Therapeutic Listening® combines a sound-based intervention with a sensory diet to impact a child’s sensory processing and behavioral organization. Therapeutic Listening can impact sensory modulation, attention, behavior, postural organization, and speech and language difficulties. Therapeutic Listening employs electronically altered compact discs that are used in a home program, providing parents the opportunity to significantly enhance their child’s sensory program on a daily basis Ceck out the Vital Links website for more detailed information, including a four page parent handout.
At Emerge, we have found that therapy outcomes are improved and the length of time in therapy is often reduced when the child is on a consistant Therapeutic Listening program. Therapeutic Listening is started during therapy sessions and then if it seems to be a good match for the child, headphones and CD can be loaned for a two week trial. After that, parents puchase the headphones and join the Emerge Therapeutic Listening library so that they can take advantage of a wide array of CDs. Each CD provides a somewhat different impact on the nervous system, depending on the style of music and instrumentation.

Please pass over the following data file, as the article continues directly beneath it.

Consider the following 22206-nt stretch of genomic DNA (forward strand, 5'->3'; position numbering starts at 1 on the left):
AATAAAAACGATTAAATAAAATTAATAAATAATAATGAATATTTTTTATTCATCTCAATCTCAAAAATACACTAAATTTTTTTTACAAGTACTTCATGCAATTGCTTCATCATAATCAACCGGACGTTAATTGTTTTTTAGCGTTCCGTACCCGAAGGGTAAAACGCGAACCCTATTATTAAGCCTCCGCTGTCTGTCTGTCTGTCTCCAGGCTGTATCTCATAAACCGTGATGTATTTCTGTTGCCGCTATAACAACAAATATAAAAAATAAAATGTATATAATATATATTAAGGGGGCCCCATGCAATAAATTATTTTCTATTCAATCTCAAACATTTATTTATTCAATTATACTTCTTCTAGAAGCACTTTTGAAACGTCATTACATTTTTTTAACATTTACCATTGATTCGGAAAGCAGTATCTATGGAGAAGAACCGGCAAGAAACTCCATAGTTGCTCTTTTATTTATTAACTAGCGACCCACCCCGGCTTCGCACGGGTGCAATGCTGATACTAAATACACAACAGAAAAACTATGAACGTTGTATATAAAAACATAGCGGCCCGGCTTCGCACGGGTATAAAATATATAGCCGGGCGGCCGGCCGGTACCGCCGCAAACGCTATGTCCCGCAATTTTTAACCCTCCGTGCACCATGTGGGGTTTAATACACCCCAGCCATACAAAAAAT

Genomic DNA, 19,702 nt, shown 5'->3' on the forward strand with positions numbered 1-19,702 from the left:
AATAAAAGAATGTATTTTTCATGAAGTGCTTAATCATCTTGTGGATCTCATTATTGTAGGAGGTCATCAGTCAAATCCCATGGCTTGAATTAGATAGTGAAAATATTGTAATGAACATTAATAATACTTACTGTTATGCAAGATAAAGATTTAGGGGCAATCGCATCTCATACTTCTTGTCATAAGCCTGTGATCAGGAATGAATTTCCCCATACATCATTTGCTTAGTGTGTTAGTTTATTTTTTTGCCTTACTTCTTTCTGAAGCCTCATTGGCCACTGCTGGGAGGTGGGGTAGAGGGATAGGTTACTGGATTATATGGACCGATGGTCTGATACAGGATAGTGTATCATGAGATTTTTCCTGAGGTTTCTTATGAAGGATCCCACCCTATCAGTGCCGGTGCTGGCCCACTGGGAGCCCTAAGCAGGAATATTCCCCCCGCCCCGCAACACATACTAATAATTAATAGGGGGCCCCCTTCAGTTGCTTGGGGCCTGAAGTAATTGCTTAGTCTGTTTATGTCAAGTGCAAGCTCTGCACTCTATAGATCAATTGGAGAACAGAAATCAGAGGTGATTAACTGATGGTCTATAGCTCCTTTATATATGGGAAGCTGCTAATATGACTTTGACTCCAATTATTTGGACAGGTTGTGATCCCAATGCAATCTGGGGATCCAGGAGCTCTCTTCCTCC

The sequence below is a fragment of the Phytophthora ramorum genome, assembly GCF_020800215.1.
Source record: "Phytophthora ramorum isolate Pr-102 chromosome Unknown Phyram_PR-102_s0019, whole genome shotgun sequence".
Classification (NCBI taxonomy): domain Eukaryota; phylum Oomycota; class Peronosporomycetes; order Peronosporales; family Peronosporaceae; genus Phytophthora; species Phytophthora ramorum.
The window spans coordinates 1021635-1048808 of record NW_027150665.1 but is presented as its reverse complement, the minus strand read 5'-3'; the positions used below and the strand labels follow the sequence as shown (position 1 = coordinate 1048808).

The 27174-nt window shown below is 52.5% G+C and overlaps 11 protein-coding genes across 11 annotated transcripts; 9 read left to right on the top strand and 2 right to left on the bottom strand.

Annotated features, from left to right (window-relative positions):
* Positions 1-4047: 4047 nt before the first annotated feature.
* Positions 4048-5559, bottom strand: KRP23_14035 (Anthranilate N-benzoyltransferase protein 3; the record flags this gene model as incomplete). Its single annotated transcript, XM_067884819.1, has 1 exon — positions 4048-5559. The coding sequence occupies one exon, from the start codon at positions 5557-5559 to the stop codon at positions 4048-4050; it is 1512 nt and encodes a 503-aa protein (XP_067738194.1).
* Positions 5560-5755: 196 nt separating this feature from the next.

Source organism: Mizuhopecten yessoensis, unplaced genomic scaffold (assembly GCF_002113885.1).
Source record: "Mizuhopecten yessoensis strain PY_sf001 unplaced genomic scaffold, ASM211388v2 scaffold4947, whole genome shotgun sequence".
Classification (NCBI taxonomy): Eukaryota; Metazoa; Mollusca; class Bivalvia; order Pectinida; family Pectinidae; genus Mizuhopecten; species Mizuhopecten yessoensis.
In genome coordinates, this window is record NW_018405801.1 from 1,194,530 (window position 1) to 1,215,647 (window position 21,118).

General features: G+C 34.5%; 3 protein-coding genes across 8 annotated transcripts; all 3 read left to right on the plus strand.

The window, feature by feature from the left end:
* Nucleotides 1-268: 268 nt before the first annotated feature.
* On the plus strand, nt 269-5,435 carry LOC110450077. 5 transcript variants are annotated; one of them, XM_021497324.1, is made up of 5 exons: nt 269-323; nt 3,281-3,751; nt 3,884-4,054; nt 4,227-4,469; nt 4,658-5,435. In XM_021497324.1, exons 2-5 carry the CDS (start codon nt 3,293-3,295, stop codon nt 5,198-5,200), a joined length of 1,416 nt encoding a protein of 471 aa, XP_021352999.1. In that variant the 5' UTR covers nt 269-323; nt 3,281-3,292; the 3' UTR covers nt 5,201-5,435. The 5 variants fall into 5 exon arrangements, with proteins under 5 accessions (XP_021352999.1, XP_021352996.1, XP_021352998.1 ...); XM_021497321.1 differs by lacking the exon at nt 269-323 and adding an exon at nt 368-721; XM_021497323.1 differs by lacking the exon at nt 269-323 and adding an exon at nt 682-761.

Case one: A seven year old boy who had been receiving occupational therapy for four months prior to starting Therapeutic Listening. Each week his teacher sent home a checklist of negative behaviors this child demonstrated during the school week. Typically it included 16-18 negative checks. After one week of therapeutic listening (and without informing the teacher), this child brought home a report with only 3 negative checks.
Case two: A four year old boy who had severe auditory defensiveness, to the point where he would vomit when a fire drill occured at school. Additionally he would become so overwhelmed at school, that he would growl at other children and attempt to bite them. After a few weeks of Therapeutic Listening, he was able to just cover his ears in response to the fire drill and was able to appropriately interact with his classmates.